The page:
September 22, 2008 – Travis Twiggs, a Marine veteran of five tours in Iraq and Afghanistan, drove his car over the roadside curb and stopped at the rim of the Grand Canyon.
His older brother, Will, was in the passenger seat. Spent Budweiser cans and an empty bottle of Jagermeister littered the floorboard.
Travis, absent without leave from the Corps, had spent much of the previous week on the road. Three weeks earlier, he had been photographed next to President Bush during a rally at the White House to support wounded veterans. Now, he was poised for a fatal fall.
Will called his girlfriend, a married bartender in Louisiana. He told her the Grand Canyon was beautiful. He told her he had written something in his journal and wanted her to find it. The call, she would say later, felt like a goodbye.
Travis called his wife, Kellee. She did not pick up. Travis hit the gas pedal.
Looking to go home
On May 9, a Friday, Travis had left the National Naval Medical Center in Bethesda, Md., looking forward to going home. Kellee had called him from their house in Stafford, Va., hoping they could spend another weekend together.
“I don’t know if this is helping you, but it’s helping me,” she said.
Travis, 36, had been living at the Bethesda center for a few months. He was first placed in detox after being arrested and jailed for being drunk and combative outside a Mexican restaurant in Stafford. Kellee, 33, told him that maybe it would be best if he lived there as an outpatient. She didn’t want their daughters to witness another episode like that.
But the situation looked to be improving. The previous weekend, the family had gone to Washington, D.C., and acted like tourists. Travis and Kellee, married for eight years, sat on the National Mall and watched the girls play.
Travis told his wife how he had met President Bush recently during a trip with the Wounded Warriors, a support group he had joined. Everybody else shook hands with the commander in chief, but Travis made Kellee laugh by saying he met him with a bear-hug. Travis had told the president, “I’ll fight for you every day.”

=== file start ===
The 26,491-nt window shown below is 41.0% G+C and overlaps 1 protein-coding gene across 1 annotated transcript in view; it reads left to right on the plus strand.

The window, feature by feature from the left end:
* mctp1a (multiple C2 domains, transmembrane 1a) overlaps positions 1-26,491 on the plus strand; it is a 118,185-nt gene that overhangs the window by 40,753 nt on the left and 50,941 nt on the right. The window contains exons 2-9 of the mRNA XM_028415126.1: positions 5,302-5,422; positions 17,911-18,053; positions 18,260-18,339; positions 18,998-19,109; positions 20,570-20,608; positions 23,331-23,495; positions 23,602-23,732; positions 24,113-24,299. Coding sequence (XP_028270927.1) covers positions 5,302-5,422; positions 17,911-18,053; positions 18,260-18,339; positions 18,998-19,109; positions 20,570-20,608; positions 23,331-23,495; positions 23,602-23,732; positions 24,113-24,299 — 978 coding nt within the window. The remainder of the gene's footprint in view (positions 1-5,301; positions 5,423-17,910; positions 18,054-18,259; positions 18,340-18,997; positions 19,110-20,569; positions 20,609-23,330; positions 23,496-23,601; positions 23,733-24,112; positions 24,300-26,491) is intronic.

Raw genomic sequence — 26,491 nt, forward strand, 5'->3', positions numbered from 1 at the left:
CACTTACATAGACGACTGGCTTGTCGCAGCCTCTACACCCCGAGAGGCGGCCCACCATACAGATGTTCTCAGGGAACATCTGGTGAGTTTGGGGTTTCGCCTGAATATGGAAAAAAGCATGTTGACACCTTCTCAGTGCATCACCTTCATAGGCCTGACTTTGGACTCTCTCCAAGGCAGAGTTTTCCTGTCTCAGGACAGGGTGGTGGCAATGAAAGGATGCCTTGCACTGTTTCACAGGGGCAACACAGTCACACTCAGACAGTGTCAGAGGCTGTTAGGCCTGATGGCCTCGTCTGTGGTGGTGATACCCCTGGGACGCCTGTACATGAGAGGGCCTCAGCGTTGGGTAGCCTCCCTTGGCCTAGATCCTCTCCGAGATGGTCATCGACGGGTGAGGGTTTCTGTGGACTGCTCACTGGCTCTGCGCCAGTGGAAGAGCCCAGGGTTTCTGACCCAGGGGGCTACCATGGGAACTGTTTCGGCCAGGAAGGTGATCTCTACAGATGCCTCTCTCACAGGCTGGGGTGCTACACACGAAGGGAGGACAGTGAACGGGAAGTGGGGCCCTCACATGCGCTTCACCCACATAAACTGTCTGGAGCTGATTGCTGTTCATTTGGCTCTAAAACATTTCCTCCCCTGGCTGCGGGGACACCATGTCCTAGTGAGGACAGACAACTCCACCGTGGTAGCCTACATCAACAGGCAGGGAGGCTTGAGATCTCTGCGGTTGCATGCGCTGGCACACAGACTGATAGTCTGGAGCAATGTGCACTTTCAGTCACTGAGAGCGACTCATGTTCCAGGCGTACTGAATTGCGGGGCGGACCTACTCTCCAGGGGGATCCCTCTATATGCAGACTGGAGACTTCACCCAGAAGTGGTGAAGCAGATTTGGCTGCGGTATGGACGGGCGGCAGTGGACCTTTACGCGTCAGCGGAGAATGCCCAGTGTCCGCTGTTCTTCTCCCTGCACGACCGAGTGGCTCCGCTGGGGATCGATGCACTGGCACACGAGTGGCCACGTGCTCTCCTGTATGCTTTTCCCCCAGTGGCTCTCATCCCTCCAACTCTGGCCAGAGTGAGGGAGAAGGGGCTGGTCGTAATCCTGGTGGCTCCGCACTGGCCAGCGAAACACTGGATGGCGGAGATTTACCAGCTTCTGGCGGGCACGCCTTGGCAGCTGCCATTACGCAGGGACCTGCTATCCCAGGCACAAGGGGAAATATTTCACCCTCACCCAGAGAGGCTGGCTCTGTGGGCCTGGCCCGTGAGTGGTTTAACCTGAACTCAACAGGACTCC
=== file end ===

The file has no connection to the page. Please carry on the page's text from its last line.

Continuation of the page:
Kellee was hoping that this weekend would also be filled with good family memories.
Ireland had not seen much of her father through her childhood, and their second daughter was born during Travis’ second tour in Iraq. They named her America.
Travis arrived at the house and pulled the car into the grass yard next to the driveway. Then he suddenly backed up and hit a tree.
“What the hell are you doing?” Kellee yelled.
He was drunk.
“This is family time,” she said, exasperated.
Travis crashed on the couch. When Kellee awoke the next morning, a Saturday, he was gone.
Travis returned in the middle of the night, around 4 a.m. Sunday, blasting music out of his car stereo. Kellee came out of the house to meet him. She saw that he was drunk again. She told him to stay in the car. “I’m not doing this,” she said.
By daybreak, he was gone again. Kellee knew that her husband had slid back into his old habit of drinking heavily to numb the pain.
Anguish rooted in war
That pain began after Travis’ second tour in Iraq. He couldn’t sleep. He couldn’t focus. Symptoms of post-traumatic stress disorder.
Travis volunteered for a third tour, even though his daughter America had just been born. Kellee told him to go get this war stuff out of his system.
“You go, you get those boys home and you be done,” she told him. “Family time for a little while, OK?”
During his third tour, in October 2005, two of his men died in an explosion. They were in a tent that housed the bathrooms at a temporary base. Travis, a staff sergeant, blamed himself for not thinking to move the restrooms to a safer place.